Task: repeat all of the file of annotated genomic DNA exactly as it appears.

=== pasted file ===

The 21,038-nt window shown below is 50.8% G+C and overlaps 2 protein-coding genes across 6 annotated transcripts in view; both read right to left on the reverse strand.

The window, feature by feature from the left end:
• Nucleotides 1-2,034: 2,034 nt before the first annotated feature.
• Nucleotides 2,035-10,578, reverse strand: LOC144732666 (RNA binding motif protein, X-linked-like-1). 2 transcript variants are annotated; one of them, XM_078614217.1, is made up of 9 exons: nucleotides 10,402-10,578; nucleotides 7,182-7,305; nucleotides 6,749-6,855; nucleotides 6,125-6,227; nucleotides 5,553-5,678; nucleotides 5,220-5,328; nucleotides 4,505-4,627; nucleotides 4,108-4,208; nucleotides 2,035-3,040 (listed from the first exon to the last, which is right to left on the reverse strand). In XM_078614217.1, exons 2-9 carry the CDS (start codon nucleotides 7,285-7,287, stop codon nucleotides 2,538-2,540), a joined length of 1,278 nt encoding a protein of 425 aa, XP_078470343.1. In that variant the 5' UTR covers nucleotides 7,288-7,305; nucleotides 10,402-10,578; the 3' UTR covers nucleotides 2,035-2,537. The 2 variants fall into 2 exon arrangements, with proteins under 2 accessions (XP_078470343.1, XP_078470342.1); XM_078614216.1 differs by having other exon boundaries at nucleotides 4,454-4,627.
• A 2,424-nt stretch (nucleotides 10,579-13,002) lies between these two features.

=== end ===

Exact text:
The 21,038-nt window shown below is 50.8% G+C and overlaps 2 protein-coding genes across 6 annotated transcripts in view; both read right to left on the reverse strand.

The window, feature by feature from the left end:
• Nucleotides 1-2,034: 2,034 nt before the first annotated feature.
• Nucleotides 2,035-10,578, reverse strand: LOC144732666 (RNA binding motif protein, X-linked-like-1). 2 transcript variants are annotated; one of them, XM_078614217.1, is made up of 9 exons: nucleotides 10,402-10,578; nucleotides 7,182-7,305; nucleotides 6,749-6,855; nucleotides 6,125-6,227; nucleotides 5,553-5,678; nucleotides 5,220-5,328; nucleotides 4,505-4,627; nucleotides 4,108-4,208; nucleotides 2,035-3,040 (listed from the first exon to the last, which is right to left on the reverse strand). In XM_078614217.1, exons 2-9 carry the CDS (start codon nucleotides 7,285-7,287, stop codon nucleotides 2,538-2,540), a joined length of 1,278 nt encoding a protein of 425 aa, XP_078470343.1. In that variant the 5' UTR covers nucleotides 7,288-7,305; nucleotides 10,402-10,578; the 3' UTR covers nucleotides 2,035-2,537. The 2 variants fall into 2 exon arrangements, with proteins under 2 accessions (XP_078470343.1, XP_078470342.1); XM_078614216.1 differs by having other exon boundaries at nucleotides 4,454-4,627.
• A 2,424-nt stretch (nucleotides 10,579-13,002) lies between these two features.